Kathryn, we have loved music from as far back as I can remember. Playing the piano (not well) was wonderful growing up. I loved being alone and playing with passion as I admired and enjoyed beauty of the music. I believe as we evolve into a truly global society living on a single precious planet, music and art can speak to and for all of us in a way that words alone cannot. Music and art can unite different cultures and know no borders. I am sometimes kidded about my love of country music, but the best of country music tells a story about humanity that speaks to my soul.
Kris Kristofferson’s “Sunday Morning Coming Down” is so expressive. My sense is that life hasn’t always been easy for Kris Kristofferson. Even being a member of Phi Beta Kappa and a Rhodes Scholar didn’t insulate him from life’s trials. The words to “Sunday Morning Coming Down” are so poignant and real to me. He captures the feeling of aloneness in a way that is difficult to describe.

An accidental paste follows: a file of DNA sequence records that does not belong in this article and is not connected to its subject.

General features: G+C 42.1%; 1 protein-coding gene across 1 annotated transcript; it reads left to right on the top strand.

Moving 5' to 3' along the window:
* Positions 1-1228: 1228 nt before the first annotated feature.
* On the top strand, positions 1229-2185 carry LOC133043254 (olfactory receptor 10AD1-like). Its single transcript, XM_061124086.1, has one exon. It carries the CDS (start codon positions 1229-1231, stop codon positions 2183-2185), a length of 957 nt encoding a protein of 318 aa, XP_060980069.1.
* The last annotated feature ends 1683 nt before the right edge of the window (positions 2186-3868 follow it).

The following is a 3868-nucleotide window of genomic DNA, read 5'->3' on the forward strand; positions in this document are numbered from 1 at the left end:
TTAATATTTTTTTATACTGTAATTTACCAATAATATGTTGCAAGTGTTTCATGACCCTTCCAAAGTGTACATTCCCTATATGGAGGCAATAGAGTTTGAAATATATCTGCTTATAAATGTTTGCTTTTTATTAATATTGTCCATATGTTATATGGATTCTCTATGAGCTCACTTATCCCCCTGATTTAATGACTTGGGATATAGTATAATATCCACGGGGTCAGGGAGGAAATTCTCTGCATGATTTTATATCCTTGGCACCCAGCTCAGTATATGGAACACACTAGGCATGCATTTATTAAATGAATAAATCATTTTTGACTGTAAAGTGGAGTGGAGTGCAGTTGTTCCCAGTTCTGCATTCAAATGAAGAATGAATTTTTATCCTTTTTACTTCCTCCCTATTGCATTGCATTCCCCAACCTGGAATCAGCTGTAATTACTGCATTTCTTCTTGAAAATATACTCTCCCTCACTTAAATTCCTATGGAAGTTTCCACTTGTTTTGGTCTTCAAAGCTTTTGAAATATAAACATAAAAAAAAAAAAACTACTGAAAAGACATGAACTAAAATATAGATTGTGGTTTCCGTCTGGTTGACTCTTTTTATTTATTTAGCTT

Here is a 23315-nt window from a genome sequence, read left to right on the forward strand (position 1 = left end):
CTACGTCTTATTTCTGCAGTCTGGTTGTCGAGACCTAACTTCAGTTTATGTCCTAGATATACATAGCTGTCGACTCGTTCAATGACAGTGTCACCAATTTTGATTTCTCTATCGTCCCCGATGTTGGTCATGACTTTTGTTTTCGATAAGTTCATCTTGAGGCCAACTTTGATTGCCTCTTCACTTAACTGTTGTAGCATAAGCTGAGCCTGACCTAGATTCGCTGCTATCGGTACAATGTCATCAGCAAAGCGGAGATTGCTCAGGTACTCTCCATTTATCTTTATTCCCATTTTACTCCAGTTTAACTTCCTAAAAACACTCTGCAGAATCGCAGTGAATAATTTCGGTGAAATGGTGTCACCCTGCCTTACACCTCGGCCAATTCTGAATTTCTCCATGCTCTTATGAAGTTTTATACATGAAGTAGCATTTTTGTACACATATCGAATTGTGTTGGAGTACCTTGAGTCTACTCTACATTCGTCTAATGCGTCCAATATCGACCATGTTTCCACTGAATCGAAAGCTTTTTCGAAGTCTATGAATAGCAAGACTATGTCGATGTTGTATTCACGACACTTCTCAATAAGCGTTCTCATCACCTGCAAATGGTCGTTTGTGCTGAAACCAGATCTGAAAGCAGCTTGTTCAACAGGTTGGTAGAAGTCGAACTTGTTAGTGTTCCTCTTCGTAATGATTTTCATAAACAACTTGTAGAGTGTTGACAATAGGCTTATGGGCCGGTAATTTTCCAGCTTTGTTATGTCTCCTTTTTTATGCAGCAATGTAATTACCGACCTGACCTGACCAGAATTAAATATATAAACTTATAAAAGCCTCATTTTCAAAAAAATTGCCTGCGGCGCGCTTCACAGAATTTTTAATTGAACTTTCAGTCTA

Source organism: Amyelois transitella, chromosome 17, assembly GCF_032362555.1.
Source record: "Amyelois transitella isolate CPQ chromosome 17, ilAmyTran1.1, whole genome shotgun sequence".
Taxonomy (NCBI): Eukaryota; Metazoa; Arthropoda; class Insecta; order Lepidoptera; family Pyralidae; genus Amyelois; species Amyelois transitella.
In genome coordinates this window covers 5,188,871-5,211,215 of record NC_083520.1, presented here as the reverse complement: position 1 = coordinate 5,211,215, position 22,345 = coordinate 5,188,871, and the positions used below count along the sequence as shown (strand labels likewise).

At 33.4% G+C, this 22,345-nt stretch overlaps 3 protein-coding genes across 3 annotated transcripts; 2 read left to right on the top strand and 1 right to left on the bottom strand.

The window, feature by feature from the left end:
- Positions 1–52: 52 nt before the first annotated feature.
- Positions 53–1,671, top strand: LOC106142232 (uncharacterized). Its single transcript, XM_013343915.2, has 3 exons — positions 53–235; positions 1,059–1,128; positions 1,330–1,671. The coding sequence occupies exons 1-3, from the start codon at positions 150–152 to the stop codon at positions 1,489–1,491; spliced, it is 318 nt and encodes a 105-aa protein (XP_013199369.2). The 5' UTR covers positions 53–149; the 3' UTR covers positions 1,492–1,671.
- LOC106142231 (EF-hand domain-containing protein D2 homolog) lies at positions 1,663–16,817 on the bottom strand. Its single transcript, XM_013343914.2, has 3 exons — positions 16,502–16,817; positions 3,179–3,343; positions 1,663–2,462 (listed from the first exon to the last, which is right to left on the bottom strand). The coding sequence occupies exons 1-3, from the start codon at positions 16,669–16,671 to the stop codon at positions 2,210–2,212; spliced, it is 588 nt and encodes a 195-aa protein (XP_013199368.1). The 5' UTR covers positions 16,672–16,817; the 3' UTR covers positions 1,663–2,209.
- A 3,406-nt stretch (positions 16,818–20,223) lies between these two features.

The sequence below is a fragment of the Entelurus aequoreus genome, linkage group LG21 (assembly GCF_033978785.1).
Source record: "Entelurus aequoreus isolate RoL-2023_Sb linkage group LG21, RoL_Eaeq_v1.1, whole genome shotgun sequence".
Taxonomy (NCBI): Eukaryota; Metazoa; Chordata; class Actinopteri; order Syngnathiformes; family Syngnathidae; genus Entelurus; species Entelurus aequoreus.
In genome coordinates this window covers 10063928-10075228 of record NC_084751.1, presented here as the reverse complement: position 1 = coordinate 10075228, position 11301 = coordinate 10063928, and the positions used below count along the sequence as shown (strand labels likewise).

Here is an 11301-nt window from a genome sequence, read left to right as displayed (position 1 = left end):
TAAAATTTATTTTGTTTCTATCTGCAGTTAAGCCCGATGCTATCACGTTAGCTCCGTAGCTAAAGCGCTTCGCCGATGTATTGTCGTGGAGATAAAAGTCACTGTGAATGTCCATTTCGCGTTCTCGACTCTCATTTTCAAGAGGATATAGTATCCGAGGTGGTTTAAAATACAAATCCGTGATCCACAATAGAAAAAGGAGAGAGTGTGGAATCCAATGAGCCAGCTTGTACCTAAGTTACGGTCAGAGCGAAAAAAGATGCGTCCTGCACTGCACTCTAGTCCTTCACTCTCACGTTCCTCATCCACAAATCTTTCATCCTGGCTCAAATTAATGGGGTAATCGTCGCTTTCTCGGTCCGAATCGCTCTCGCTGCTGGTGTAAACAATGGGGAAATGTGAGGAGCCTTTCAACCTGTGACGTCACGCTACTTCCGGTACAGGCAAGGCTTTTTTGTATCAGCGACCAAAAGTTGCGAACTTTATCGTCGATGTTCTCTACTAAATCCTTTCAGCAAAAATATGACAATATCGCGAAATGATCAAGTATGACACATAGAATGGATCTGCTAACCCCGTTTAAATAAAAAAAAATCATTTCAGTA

The world expressed in John Lennon’s “Imagine” is so eloquent. He describes a world where people are not concerned with heaven or hell or a next life, but are living fully for today. He continues on to imagine a world where we recognize we are all people living on a single planet with nothing (country boundaries, religion) to kill or die for, living life in peace. To be able to express these thoughts through music resonates for so many and brings me hope for all of us.
I so relate to first verse in Brandi Carlisle’s “The Story”. To realize everyone has a story to their life and how little we know about each other. I wonder if we were able to know everyone’s complete story whether we would ever be comfortable standing in judgement. I realize we must have rules and courts for the behaviors of people not in compliance with our laws. However, we must insist/require our legal system be as close to perfection as humanly possible.
There is also music where I don’t understand the words, but the music itself speaks to me. Leonard Cohen’s “Hallelujah” is a wonderful example. The words don’t matter to me. I cannot imagine what it was like to actually be in Canada for k.d. lang’s performance of Leonard Cohen’s “Hallelujah” in Winnipeg, Canada. Lang says of “Hallelujah” “To me it is the struggle between having human desire and searching for spiritual wisdom. It’s being caught between those two places.” That’s good enough for me. To hear k.d. lang perform “Hallelujah” (even vicariously through You Tube) is simply music at its highest level to me.